An old song included the lines ‘Accentuate the positive, eliminate the negative, and latch on to the affirmative…’.
That’s great advice for anyone doing a media interview.
Reporters are trained to ask challenging questions. CBC veteran Linden MacIntyre described his approach to interviews as ‘skeptical inquiry’. So here is a great tip for people facing negative or challenging questions: don’t get tangled up in the negativity.
If you hear only the negative words in the question, you can sabotage your answer by denying or defending against the negativity.
Say the question was ‘How disappointed are you by your recent results?’ If you focus on the word ‘disappointed’ you are likely to start your answer defensively and negatively – with a denial. But if you focus on the words ‘recent results’ you are more likely to be able to start on a positive note with something that pleased you about the results.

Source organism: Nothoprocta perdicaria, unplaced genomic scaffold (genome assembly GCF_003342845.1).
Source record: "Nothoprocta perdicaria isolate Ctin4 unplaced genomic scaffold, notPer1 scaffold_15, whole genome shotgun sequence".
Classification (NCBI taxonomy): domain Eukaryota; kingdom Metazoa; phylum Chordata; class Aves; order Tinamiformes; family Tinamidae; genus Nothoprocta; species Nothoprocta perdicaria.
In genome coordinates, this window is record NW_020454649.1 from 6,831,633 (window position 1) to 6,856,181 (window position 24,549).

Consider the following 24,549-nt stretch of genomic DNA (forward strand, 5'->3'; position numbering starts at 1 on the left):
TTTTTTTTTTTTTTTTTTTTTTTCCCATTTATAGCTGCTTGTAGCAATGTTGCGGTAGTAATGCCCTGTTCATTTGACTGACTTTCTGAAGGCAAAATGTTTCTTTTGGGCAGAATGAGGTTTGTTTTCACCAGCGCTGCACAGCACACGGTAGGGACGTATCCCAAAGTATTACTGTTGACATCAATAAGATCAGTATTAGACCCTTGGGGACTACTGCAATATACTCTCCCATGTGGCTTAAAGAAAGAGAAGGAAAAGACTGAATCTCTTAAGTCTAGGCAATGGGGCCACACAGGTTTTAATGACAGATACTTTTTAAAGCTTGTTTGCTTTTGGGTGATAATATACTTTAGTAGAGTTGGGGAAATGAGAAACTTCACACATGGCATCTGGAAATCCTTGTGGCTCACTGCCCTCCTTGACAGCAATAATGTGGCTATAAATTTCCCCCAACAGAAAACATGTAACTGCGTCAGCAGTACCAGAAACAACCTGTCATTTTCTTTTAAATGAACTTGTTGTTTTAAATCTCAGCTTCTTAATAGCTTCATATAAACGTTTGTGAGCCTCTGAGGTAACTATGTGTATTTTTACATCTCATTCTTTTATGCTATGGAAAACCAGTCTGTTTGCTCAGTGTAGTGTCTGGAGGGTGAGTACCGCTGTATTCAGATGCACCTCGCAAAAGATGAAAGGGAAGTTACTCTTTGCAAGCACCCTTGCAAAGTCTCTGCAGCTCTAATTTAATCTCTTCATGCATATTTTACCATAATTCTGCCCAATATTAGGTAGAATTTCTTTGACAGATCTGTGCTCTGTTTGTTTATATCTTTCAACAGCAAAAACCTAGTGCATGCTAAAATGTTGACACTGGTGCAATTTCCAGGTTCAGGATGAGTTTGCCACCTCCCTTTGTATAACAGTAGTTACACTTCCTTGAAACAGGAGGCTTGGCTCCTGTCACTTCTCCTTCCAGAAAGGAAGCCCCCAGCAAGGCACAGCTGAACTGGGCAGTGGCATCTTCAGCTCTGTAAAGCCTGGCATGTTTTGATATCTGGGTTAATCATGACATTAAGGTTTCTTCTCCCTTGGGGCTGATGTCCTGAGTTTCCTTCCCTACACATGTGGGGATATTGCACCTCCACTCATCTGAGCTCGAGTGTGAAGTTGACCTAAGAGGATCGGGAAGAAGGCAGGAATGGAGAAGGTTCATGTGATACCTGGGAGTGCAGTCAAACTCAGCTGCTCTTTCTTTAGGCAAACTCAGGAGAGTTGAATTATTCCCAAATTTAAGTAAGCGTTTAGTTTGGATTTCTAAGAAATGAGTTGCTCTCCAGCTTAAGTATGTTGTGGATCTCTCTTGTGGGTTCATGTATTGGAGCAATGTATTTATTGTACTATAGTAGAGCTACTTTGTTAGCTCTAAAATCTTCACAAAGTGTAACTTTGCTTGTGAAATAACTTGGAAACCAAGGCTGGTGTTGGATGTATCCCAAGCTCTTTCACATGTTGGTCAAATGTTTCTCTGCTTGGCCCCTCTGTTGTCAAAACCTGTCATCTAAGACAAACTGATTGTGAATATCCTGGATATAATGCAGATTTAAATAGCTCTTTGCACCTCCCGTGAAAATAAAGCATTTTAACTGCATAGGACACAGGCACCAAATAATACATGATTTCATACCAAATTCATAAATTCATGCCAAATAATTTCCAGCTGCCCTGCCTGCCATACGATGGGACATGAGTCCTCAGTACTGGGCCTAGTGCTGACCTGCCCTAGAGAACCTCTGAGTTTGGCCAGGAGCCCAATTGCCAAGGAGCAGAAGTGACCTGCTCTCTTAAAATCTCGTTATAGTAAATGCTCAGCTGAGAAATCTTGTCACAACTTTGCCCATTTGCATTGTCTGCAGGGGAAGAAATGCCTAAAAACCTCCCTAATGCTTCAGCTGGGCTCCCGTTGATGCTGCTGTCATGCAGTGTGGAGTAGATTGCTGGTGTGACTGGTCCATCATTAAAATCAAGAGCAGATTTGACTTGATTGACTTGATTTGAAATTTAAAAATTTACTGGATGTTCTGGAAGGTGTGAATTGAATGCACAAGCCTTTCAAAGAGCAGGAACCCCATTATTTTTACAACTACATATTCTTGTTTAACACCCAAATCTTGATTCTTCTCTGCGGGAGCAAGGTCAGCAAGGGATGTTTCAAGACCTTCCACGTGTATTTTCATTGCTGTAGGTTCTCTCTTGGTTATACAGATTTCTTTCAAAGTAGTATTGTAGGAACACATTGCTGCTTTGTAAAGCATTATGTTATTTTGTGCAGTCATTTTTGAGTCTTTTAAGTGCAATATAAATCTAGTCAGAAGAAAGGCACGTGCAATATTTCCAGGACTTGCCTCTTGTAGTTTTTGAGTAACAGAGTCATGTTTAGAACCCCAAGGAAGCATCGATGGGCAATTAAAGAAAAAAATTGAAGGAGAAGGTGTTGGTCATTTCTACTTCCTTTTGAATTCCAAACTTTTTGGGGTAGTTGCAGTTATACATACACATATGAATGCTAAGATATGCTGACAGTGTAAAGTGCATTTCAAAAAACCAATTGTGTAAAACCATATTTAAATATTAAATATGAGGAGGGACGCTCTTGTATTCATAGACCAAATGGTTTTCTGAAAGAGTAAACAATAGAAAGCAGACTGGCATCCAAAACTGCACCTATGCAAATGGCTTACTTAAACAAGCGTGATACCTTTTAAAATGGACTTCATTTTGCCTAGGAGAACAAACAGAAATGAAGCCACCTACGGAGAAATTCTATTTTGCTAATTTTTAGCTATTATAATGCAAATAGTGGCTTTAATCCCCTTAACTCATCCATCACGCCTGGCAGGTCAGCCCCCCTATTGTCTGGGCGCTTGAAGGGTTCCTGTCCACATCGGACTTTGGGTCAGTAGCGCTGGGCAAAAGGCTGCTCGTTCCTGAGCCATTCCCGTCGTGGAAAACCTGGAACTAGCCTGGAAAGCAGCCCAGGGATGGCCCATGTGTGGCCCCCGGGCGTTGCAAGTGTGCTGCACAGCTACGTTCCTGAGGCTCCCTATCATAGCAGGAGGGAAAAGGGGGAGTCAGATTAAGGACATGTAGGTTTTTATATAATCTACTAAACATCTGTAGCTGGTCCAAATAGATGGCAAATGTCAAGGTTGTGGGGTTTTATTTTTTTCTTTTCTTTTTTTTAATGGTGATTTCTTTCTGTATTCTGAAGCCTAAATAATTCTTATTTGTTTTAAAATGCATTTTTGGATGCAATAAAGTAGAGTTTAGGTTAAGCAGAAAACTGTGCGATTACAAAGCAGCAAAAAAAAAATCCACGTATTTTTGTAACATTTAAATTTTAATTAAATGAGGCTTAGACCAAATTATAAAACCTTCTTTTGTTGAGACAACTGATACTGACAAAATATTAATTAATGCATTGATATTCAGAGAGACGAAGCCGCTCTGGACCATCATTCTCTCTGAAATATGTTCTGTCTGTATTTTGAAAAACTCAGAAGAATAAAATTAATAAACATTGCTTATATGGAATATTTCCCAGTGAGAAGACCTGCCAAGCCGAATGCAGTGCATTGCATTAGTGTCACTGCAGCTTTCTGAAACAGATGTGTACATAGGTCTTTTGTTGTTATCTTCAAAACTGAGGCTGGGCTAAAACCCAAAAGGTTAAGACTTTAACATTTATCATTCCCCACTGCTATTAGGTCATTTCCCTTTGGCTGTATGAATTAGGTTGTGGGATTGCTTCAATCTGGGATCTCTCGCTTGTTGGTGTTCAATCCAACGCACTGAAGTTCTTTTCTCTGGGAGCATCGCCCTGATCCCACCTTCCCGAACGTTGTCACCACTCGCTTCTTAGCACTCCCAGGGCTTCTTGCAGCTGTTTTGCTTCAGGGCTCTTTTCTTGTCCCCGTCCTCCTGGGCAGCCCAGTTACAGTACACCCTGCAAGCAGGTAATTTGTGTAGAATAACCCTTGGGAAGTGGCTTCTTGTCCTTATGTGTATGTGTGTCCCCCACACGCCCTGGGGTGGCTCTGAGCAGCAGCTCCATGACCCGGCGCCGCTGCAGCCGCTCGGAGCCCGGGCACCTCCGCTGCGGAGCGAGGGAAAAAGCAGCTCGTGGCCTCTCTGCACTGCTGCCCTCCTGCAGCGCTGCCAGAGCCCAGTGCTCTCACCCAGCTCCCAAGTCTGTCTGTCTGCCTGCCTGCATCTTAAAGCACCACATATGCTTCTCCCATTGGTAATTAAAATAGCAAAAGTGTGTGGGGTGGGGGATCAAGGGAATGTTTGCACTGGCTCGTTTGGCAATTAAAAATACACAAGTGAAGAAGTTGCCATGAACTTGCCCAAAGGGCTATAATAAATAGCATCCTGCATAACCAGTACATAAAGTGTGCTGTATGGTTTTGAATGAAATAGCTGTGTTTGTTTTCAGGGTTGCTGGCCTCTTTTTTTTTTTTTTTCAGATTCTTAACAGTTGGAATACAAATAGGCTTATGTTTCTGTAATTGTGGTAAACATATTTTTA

Listen really carefully to the question. Don’t allow yourself to get flustered by the negative aspects of the question. Listen instead for the elements of the question that you can talk about positively.
Every question should be a springboard to your message. You just have to listen for the words and phrases that give your answers lift-off.
Neil Everton has distilled a lifetime’s experience with some of the world’s top news organizations into his Media Mastery training aids for anyone worried about talking to reporters. The video, books, e-books and workbooks are available in the Podium Coaching online store.